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Gladwell's Line - Lines drawn in the Battle of the Waitemata

by Richard Gladwell, Sail-World on 15 Nov 2017
Emirates Team New Zealand was the only team integrated with the America’’s Cup Village and Media Centre in Bermuda and received the most benefit. Bob Greiser/America's Cup
On Monday morning, ahead of a workshop organised to update Auckland Councillors a graphic was published showing the sites under consideration for the hosting of the 36th America's Cup - if indeed it is to be held in Auckland rather than Italy.

Developed from leaked information, it triggered a media conference at 4.00pm at the Auckland Council while the workshop was still in progress.

The purpose of the workshop was to front-foot the Auckland venue situation and get accurate information into the public purview rather than allowing the issue to percolate using misinformation pushed out by opposition groups.

To recap, the Auckland Council had a Long Term Planning meeting back on September 5, 2017. Running interference across the decade by decade planning was the inconvenient truth that Emirates Team New Zealand had won the America's Cup two months earlier.

Despite having won the Challenger Final for the past two multi-challenger America's Cups, there had been nothing factored into long-term planning to host an America's Cup in Auckland. On their third attempt, Emirates Team New Zealand was able to win, and suddenly Auckland Council was propelled into the hot seat.


Since 2000 there has been a progressive sell-off of the Viaduct Harbour created for the hosting of the 30th and 31st America's Cups off the back of the Team New Zealand win in 1995 in San Diego.

Last to go was the team that was the catalyst for the rejuvenation of Auckland's eyesore into a glittering jewel. While in the throes of what proved to be a successful America's Cup campaign, Emirates Team New Zealand was shunted off to a disused oil company administration office at the eastern side of Westhaven Marina, and operated from there, along with a couple of tents for boats and kit.

Despite operating for 30 years, having won the America's Cup three times, and being the major catalyst for a $1.5billion a year marine industry, Emirates Team New Zealand still has no permanent home in Auckland.

Fast forward to present day and on Monday Auckland Council's CEO provided the required report on the options for Auckland.

Back on September 5, several Councillors (Darby, Casey, Collins, Hills, Hulse, and Wayne Walker) were against even having Halsey Street included in the options. 13 Councillors were in favour of having all options considered in the report, and four were absent for the vote.

The report on Monday afternoon showed that in various forms the extension to Halsey Street is the only workable option. There are three layouts which can be used.


The Integrated Model
A key message from previous America's Cups is that the team bases, media centre, and America's Cup Village must be integrated to provide a great America's Cup experience for fans and visitors. The integrated approach also encourages people to get out of their cars, get to the regatta venue using public transport and ferries in particular, and then walk.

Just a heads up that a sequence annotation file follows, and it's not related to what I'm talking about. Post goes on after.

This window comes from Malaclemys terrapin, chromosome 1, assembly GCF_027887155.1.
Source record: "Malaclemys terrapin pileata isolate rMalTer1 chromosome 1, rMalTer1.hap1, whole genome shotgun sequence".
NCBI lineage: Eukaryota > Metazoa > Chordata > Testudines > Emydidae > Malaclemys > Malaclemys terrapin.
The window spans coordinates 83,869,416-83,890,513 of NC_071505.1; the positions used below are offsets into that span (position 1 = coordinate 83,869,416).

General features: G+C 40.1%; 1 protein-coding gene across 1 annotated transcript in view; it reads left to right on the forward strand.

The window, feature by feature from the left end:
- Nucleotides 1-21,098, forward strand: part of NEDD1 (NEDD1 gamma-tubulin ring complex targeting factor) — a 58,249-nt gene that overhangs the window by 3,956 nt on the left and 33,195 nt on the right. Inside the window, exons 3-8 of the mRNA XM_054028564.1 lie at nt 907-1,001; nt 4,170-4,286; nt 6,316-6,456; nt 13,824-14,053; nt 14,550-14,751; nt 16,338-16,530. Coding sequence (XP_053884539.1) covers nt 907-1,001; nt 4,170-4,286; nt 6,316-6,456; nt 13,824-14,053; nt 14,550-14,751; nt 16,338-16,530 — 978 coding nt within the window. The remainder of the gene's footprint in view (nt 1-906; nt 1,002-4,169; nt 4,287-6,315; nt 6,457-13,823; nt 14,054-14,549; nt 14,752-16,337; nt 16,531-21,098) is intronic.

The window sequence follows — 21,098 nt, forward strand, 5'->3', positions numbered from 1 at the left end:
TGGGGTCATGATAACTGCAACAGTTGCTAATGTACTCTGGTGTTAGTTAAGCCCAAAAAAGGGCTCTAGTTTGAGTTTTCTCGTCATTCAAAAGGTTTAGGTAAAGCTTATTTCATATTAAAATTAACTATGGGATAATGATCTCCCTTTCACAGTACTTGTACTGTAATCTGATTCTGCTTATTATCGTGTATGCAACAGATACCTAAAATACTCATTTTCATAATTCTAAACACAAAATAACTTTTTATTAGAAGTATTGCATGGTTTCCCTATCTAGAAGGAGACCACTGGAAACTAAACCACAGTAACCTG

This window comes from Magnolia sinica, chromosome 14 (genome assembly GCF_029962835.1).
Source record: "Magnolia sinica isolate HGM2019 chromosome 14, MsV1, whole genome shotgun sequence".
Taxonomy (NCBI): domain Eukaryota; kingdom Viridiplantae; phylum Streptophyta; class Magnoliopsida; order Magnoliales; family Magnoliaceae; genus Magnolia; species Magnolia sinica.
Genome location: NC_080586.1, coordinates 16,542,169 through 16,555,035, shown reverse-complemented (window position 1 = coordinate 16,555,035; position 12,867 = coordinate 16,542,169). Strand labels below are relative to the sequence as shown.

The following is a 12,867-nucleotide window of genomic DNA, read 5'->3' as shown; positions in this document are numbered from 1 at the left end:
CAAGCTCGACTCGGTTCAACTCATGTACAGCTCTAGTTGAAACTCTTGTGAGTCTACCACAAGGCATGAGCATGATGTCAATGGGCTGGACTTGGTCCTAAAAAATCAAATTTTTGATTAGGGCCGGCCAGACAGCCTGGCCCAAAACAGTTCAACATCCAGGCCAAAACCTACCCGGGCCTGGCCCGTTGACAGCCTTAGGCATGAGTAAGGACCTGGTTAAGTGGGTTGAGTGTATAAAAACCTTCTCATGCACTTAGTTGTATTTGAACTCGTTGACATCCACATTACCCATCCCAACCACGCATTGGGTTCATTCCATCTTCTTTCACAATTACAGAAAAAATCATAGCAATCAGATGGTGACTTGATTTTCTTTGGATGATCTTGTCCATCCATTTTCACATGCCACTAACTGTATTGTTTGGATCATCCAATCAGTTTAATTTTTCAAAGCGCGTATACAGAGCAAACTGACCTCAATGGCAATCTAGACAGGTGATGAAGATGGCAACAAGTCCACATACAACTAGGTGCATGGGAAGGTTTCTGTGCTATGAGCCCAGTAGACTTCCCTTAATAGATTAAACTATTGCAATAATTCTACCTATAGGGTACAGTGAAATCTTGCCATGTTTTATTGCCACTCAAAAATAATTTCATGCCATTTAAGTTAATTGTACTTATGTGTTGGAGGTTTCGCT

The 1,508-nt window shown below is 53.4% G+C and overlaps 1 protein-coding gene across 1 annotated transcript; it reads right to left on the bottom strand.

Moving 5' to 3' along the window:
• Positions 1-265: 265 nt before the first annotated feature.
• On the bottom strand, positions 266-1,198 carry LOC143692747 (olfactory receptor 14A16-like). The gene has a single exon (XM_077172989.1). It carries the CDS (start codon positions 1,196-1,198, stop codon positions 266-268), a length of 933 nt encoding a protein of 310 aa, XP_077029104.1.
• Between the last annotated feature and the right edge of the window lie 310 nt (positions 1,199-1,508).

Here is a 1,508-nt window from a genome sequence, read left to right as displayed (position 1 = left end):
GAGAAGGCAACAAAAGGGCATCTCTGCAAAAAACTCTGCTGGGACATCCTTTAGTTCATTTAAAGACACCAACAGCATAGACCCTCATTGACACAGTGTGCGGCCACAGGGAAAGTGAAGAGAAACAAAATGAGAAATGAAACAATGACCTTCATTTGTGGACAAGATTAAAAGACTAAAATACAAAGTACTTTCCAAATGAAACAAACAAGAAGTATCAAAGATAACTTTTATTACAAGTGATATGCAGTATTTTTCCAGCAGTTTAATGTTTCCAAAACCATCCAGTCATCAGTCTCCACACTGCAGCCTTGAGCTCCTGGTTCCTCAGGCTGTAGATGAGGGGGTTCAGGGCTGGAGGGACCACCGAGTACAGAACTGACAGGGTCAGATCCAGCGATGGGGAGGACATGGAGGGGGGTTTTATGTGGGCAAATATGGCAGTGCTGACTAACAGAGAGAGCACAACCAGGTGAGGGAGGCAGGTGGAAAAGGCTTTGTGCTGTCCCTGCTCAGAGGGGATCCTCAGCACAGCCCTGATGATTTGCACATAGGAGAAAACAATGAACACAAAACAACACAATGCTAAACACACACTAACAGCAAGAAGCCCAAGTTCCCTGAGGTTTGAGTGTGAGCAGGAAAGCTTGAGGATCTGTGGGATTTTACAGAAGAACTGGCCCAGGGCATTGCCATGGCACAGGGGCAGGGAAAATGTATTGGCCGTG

San Francisco used a model where the Media Centre was in one location with the America's Cup Village close by and the team bases some way down the Embarcadero. It didn't work as well as it could have, and when the media centre was taken over as a cruise ship terminal, the chances of staging a repeat event became remote. The parties agreed to part company very early in the piece.

Bermuda had a more integrated model, but the bases, on the 'mainland' side of the Royal Dockyard, had public access blocked along a walkway that could have taken fans past Land Rover BAR, Groupama Team France, Softbank Team Japan and Oracle Team USA. Instead, there was a locked gate after the first two bases. Emirates Team New Zealand got a lot of fan support being on Cross Island and alongside the America's Cup Village. Artemis Racing had their main base up the end of the Great Sound, and a 'day' base alongside Emirates Team NZ - which didn't work as their AC50 stayed in the water, with no haulout, before returning to the main base.

For fans the routine seems to be to get along to the base, about the time the boat is being rolled out. Watch the rigging and launching process and the dock-out show, then wander over to the big screens and watch the boats go through the preliminaries and racing itself, and then wait for the boats to return, take in the dock-in show, haul out, spot any damage and maybe get some selfies with the crew as they work the fans along the fence.

It's a good day out - even if you do just one day of the regatta or every day. In Bermuda, the party started in the Village once the racing finished and continued until the last ferry. Auckland learned to have public parties in the last Rugby World Cup. With scattered facilities and bases it just doesn't work, and people see what they want and then go home.

Although they didn't have much option a great feature about Bermuda was the way ferries could pull up alongside the America's Cup Village, drop off the fans and then repeat the exercise every 30 minutes or so at the end of the day's racing.